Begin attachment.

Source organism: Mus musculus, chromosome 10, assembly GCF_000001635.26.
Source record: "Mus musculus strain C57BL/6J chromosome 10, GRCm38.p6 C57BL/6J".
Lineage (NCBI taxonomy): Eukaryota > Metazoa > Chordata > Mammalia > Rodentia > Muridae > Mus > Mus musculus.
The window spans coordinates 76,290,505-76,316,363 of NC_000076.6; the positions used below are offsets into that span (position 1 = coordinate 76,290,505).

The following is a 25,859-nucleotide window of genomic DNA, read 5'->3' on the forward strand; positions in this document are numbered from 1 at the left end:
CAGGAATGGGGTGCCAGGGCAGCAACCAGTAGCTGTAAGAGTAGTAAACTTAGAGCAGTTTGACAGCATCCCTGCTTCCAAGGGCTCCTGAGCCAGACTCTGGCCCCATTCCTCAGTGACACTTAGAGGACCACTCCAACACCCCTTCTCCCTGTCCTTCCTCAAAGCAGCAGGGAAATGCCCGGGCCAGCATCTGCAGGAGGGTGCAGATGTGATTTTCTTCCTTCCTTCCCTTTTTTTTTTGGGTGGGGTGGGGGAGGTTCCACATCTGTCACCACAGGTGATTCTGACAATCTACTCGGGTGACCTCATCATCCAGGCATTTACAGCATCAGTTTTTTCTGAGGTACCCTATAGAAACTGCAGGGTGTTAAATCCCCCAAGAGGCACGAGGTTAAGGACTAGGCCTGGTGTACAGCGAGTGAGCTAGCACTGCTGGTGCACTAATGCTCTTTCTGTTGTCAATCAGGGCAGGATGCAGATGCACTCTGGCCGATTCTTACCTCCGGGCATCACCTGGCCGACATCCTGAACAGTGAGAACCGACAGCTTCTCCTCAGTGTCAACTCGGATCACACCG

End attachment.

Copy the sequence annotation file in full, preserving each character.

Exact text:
Source organism: Mus musculus, chromosome 10, assembly GCF_000001635.26.
Source record: "Mus musculus strain C57BL/6J chromosome 10, GRCm38.p6 C57BL/6J".
Lineage (NCBI taxonomy): Eukaryota > Metazoa > Chordata > Mammalia > Rodentia > Muridae > Mus > Mus musculus.
The window spans coordinates 76,290,505-76,316,363 of NC_000076.6; the positions used below are offsets into that span (position 1 = coordinate 76,290,505).

The following is a 25,859-nucleotide window of genomic DNA, read 5'->3' on the forward strand; positions in this document are numbered from 1 at the left end:
CAGGAATGGGGTGCCAGGGCAGCAACCAGTAGCTGTAAGAGTAGTAAACTTAGAGCAGTTTGACAGCATCCCTGCTTCCAAGGGCTCCTGAGCCAGACTCTGGCCCCATTCCTCAGTGACACTTAGAGGACCACTCCAACACCCCTTCTCCCTGTCCTTCCTCAAAGCAGCAGGGAAATGCCCGGGCCAGCATCTGCAGGAGGGTGCAGATGTGATTTTCTTCCTTCCTTCCCTTTTTTTTTTGGGTGGGGTGGGGGAGGTTCCACATCTGTCACCACAGGTGATTCTGACAATCTACTCGGGTGACCTCATCATCCAGGCATTTACAGCATCAGTTTTTTCTGAGGTACCCTATAGAAACTGCAGGGTGTTAAATCCCCCAAGAGGCACGAGGTTAAGGACTAGGCCTGGTGTACAGCGAGTGAGCTAGCACTGCTGGTGCACTAATGCTCTTTCTGTTGTCAATCAGGGCAGGATGCAGATGCACTCTGGCCGATTCTTACCTCCGGGCATCACCTGGCCGACATCCTGAACAGTGAGAACCGACAGCTTCTCCTCAGTGTCAACTCGGATCACACCG